Who’s compassion do you need most?
Written: 04-05-2015

I don’t think that “compassionate” is a way that I would describe myself. I care for others. I want to see others succeed. I believe that I’m fair and non-judgmental – however, I would not self describe myself as an overly compassionate person. I’ve spent a decent amount of time thinking about this after Nikki wrote her post discussing empathy vs. sympathy.

One of the individuals that I have the least compassion for, is myself. The ability to have self-compassion is something that I’ve never been exceptional at.  As I was growing up, it was never well received for someone to have too much confidence and as a result it was not uncommon to see people develop self-degrading humor. I definitely didn’t lack outward expressions of confidence, however I don’t feel I ever really felt confident. I always sought other’s approval.  I think as I get older the expectations to have bigger accomplishments and more success only continue to grow larger. These expectations continually shrink the amount of compassion that did exist.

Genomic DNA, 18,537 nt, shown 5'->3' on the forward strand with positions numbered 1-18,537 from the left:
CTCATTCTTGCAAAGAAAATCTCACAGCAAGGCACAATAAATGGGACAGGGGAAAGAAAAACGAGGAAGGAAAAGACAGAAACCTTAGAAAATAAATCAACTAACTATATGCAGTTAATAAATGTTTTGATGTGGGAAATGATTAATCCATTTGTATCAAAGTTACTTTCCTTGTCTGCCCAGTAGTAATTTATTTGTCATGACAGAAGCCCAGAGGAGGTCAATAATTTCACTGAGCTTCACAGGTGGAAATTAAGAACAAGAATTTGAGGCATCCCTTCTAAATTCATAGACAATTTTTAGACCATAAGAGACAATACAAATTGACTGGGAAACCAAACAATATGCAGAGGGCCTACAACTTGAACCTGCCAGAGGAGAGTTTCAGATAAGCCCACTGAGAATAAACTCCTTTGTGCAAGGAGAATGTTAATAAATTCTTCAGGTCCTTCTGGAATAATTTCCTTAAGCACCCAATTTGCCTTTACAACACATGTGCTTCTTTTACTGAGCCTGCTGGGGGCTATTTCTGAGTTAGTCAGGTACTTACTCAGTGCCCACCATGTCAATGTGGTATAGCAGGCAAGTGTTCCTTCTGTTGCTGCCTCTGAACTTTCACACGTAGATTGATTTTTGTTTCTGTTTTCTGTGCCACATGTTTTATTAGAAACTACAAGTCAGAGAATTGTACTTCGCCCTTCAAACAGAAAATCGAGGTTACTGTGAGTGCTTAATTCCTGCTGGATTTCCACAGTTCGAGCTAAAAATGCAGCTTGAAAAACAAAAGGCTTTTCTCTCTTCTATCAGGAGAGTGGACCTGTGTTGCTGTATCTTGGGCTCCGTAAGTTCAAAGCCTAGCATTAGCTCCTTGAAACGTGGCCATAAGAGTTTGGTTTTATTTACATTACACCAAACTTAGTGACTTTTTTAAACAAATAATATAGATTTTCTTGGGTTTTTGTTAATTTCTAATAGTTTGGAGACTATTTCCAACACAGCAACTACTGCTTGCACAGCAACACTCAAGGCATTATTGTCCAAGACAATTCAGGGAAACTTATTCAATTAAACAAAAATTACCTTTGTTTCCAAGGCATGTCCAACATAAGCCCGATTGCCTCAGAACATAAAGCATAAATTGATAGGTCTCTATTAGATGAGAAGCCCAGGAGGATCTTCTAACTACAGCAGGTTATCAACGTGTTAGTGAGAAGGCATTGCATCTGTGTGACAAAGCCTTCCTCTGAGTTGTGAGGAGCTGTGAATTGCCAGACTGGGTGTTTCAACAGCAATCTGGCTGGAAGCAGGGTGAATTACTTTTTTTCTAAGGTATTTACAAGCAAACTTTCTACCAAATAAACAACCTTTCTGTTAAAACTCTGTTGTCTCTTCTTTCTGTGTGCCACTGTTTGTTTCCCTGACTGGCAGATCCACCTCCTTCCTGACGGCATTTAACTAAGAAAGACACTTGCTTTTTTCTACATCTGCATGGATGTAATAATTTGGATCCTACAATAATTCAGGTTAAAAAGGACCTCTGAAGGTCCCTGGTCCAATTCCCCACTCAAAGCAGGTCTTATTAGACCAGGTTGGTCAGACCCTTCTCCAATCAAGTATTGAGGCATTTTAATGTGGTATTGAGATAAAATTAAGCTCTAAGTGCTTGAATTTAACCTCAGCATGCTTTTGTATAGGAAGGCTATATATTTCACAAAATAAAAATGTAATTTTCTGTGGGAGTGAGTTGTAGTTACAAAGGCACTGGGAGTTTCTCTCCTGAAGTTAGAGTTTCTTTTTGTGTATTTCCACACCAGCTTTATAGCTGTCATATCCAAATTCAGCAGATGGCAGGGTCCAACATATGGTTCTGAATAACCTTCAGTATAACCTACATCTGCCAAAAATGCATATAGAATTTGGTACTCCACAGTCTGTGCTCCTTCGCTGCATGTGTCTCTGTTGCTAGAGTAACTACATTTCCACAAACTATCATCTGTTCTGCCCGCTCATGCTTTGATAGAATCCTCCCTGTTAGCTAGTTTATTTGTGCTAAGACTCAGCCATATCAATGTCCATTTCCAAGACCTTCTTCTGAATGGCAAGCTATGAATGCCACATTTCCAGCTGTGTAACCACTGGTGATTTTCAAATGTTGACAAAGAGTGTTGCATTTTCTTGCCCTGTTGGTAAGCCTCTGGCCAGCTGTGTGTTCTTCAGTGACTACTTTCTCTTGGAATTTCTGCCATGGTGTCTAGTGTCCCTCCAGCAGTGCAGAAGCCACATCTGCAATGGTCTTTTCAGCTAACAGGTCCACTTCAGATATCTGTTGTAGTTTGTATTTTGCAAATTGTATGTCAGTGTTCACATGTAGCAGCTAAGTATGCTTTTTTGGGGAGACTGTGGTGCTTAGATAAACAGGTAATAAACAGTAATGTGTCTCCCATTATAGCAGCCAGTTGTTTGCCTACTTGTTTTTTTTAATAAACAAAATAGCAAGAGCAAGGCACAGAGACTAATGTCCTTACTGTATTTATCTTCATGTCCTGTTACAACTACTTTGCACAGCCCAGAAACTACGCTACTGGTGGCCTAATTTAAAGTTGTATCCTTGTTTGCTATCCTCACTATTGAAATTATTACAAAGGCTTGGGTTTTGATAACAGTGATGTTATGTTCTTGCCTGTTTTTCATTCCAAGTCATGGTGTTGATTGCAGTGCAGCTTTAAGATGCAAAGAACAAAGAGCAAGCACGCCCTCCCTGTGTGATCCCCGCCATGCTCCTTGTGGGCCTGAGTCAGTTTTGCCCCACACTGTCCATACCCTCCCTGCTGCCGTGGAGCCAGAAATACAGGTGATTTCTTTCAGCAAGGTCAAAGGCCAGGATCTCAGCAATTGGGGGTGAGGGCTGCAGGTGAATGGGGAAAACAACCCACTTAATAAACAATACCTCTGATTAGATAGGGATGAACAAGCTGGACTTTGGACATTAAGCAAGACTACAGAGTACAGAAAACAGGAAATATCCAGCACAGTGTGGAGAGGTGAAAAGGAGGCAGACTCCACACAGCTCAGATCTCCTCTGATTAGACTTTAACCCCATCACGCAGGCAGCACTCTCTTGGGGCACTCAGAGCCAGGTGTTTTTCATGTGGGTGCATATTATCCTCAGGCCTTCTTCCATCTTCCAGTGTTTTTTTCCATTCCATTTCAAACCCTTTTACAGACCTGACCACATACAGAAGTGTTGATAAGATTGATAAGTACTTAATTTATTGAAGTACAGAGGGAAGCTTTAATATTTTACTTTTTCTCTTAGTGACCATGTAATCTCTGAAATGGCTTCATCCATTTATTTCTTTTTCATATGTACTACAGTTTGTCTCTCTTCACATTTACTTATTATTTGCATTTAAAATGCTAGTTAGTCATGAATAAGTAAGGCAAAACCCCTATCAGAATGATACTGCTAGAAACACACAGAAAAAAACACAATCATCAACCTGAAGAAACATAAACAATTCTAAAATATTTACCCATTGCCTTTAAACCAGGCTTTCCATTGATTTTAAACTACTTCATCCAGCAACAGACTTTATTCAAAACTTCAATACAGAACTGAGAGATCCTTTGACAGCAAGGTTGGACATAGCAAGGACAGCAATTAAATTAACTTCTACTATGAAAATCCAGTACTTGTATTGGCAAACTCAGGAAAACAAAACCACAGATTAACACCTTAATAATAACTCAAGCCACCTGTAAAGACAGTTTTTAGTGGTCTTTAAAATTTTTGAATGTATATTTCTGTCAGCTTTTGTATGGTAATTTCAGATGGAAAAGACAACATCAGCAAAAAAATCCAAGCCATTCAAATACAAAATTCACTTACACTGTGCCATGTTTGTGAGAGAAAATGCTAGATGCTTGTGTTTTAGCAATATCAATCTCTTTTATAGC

I’m not even certain I completely understand the concept of self-compassion. I have been wondering if it includes forgiveness, empathy, grace ….  Yesterday, I read a great post from one of my favorite twitter follows on the subject, Emma Seppala, from Stanford’s Center for Compassion & Altruism Research and Education.  Her post was: Self-Compassion Outweighs Self-Esteem for Resilience and Empowerment.

Here is my favorite piece of the blog, describing self-compassion:

It is, in a sense, taking on the attitude that one might have toward a friend who has failed at something. Rather than berating him, judging him, and adding to his despair, we listen with empathy and understanding, encourage him to remember that mistakes are only normal, and validate his emotions without adding fuel to the fire. Self-compassion is the ability to act with ourselves as we would with such a friend.

I certainly don’t have complete thoughts on the subject, just some general observations and moments of awareness that I’ve had recently. The one thing I feel like I’ve concluded is that without having an appropriate amount of self-compassion (I’m not certain I know what amount that is), it is challenging to have stability of happiness. Without self-compassion, there becomes a need to find happiness in materials, ego, achievement and others; none of these offer long term stability. Even if they could, it becomes easy to dismiss it when your struggling within yourself.